The Dusty Ex-Boyfriend Effect: TikTok's Latest Relationship Theory, Explained

If you haven't heard the news, Taylor Swift has found her future husband in Travis Kelce. Or, at least that's what one woman on TikTok thinks. According to @leta_bitchknow (Erica), Swift is in the midst of what this TikToker has coined as "The Dusty Ex-Boyfriend Effect," which ultimately means that she'll marry Kelce. Confused? Let's break it down.

As Erica explained in her video, "The Dusty Ex-Boyfriend Effect" is when someone comes out of an unfulfilling, long-term relationship, then dates a "totally loser," in this case that would be Matty Healy, then the next person ends up being their husband. Erica came to the conclusion that this is a legitimate effect based on patterns she's seen among her friends and other celebrities. So, no, it's not steeped in science, but just another viral TikTok take on dating trends — and the comment section under the video is rife with people sharing that they, too, have experienced "The Dusty Ex-Boyfriend Effect."

While Erica may be onto something, what it comes down to is whether this effect is a good thing and something people should make a part of their own dating journey. As Antoine de Saint-Exupéry wrote in "The Little Prince," one "must endure the presence of a few caterpillars" if one wishes "to become acquainted with the butterflies," which is basically an easier pill to swallow than kissing frogs. But should people be actively seeking out those caterpillars as a way to get to their forever person? Perhaps.

Is The Dusty Ex-Boyfriend Effect legit?

Even if you've never dated a "loser" that's the caliber of Matty Healy, you've probably dated questionable, somewhat problematic people when you were in between serious partners. Nothing about this is shocking, because we all do it. In fact, it's a pretty common pattern.

"After someone gets out of an unfulfilling relationship, especially a long-term one, they may want to explore other 'types' to figure out what makes them happy," marriage and family therapist Gayane Aramyan told HuffPost. "Because for so long they were unhappy or unfulfilled, they may explore other options to find their type. So it makes sense that after trying that out, they may date someone new who fits their needs and makes them feel fulfilled."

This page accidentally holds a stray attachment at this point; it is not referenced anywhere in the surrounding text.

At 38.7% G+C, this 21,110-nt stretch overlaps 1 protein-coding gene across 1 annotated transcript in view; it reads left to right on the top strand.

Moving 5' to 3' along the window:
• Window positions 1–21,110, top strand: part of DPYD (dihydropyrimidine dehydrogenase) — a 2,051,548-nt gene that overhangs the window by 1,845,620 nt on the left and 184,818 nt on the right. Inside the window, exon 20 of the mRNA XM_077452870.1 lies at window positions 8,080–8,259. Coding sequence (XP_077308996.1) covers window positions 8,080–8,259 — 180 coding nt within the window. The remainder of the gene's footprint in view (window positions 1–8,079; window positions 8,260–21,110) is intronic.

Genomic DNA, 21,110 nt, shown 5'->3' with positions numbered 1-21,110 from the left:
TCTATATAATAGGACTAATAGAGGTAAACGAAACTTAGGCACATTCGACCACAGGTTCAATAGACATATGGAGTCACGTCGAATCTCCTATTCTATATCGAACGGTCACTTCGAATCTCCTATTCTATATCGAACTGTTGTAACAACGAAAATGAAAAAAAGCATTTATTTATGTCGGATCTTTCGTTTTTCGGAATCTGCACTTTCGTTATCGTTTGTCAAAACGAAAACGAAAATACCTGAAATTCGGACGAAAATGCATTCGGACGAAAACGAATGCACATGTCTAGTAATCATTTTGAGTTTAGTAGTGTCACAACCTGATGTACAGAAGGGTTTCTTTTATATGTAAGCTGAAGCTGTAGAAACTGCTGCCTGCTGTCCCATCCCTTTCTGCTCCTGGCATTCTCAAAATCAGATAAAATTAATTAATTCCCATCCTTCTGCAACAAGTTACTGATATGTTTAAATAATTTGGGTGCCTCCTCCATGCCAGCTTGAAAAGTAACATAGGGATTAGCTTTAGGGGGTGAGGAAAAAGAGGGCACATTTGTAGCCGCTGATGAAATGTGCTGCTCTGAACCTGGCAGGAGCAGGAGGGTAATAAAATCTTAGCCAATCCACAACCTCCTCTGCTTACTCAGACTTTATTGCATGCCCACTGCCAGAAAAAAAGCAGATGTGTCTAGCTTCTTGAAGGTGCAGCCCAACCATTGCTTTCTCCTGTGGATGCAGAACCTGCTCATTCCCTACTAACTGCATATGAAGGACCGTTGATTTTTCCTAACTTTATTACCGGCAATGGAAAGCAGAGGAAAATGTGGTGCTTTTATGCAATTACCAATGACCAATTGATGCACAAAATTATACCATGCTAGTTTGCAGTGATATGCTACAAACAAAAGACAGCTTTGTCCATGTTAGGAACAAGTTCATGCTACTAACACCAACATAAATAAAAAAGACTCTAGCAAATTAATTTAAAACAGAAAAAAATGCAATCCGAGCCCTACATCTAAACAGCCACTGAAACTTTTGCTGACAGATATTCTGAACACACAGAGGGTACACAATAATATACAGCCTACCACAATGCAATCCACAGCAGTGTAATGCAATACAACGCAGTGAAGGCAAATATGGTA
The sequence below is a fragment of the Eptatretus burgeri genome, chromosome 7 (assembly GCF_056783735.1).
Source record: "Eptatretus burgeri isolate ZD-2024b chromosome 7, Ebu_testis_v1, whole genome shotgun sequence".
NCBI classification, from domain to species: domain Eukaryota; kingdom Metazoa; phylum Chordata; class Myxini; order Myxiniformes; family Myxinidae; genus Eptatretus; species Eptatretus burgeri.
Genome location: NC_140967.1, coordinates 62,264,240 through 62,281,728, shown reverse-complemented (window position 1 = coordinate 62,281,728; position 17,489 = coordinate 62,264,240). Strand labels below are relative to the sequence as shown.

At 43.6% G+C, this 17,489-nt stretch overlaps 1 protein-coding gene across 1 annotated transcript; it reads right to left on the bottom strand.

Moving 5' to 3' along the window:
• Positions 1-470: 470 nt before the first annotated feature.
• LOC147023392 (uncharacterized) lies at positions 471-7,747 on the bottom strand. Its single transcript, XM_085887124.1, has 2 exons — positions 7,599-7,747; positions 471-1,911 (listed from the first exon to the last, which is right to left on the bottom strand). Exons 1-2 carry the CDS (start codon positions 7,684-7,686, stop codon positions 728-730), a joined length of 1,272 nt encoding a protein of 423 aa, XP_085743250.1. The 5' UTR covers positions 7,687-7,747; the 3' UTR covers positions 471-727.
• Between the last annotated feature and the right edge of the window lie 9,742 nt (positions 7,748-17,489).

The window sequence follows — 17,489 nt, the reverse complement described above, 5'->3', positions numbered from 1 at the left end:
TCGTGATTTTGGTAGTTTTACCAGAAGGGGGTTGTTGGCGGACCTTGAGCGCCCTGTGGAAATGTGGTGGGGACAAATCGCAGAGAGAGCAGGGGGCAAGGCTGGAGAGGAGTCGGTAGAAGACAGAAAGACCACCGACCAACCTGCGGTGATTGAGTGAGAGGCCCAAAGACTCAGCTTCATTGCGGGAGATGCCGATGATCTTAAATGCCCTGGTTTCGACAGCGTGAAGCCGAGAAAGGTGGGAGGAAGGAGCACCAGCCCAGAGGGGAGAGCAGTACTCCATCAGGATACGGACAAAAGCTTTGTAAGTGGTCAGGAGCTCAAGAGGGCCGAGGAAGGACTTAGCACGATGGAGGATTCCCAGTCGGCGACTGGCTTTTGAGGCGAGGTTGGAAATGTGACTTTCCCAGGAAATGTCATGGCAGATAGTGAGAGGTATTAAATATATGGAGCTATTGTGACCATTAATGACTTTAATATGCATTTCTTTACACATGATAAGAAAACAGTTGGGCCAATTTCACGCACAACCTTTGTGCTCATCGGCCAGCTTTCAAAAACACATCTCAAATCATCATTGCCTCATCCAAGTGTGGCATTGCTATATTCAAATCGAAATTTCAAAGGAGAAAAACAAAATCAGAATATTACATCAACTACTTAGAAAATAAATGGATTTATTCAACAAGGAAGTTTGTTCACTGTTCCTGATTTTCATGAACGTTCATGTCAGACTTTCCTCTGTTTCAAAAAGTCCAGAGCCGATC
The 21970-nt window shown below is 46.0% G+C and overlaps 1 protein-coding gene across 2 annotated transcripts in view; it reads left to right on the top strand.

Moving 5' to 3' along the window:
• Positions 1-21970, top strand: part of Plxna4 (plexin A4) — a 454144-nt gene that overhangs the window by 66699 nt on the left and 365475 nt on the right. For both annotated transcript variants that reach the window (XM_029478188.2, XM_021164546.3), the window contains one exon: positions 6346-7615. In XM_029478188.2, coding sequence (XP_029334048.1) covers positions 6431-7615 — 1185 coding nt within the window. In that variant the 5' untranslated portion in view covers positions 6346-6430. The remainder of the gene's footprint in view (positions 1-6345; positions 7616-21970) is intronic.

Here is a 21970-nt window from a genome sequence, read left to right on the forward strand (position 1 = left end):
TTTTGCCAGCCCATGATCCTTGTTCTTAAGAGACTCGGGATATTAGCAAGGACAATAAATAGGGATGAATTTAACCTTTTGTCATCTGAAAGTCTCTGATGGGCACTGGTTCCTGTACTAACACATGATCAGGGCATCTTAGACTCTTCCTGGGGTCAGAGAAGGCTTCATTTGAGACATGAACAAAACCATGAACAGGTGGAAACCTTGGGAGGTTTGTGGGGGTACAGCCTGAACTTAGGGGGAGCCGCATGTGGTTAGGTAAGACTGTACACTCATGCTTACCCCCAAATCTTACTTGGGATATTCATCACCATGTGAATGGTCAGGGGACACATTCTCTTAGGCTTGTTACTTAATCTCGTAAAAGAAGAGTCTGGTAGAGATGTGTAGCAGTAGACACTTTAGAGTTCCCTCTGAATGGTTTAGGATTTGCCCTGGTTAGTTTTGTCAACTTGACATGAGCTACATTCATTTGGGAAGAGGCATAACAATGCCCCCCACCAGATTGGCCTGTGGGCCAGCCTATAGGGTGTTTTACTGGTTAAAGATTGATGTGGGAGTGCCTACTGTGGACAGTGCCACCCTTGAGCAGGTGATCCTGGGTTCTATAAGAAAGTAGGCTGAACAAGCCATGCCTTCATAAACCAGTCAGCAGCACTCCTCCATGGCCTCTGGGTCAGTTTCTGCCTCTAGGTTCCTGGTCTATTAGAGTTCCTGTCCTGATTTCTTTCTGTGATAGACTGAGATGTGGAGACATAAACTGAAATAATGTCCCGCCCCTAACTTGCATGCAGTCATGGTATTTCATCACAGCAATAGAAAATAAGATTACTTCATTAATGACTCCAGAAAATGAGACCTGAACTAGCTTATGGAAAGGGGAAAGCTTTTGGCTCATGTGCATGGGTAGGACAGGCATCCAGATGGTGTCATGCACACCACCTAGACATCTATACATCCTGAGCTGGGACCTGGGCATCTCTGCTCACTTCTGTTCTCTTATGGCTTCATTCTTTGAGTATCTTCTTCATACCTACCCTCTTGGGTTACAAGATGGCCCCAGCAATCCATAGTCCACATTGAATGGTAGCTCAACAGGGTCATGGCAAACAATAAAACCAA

When you've been bogged down with someone for a long time, as Aramyan explained, you really want to get out there and explore. You're getting it all out of your system before signing up for happily-ever-after with someone whom you know is not just what you want, but what you need for a healthy, happy relationship. 

Is this effect something that could be useful?

As to whether or not this effect could be a useful tool while dating is something only the dater can answer for themselves. Not everyone wants to date so-called losers — they can be really exhausting, after all — before getting back into a serious relationship again. So a better question might be, do you want to deliberately follow a pattern that's based on the dating timeline of Taylor Swift?

When it comes to wagering bets on dating and how and when you'll reach your soulmate, so to speak, "The Dusty Ex-Boyfriend Effect" isn't new. It's actually quite similar to the 37% rule, in which one would date all types of people and keep dating them until they're 37% of the way through their dating experiences as a whole. The theory here is that once the 37% is reached, the next person in the queue is theoretically better than all the people you've dated before and because of this, they're probably your person. It's about knowing when to stop dating certain people so you get "the one" — much like "The Dusty Ex-Boyfriend Effect." You're basically going through the motions and taking the necessary steps to reach your ultimate goal.

There really is no hard and fast rule as to finding the person you'll marry, if that's something you want to do. But if "The Dusty Ex-Boyfriend Effect" sounds appealing to you, then go for it. You have nothing to lose and only experience to gain, and experience is never a bad thing.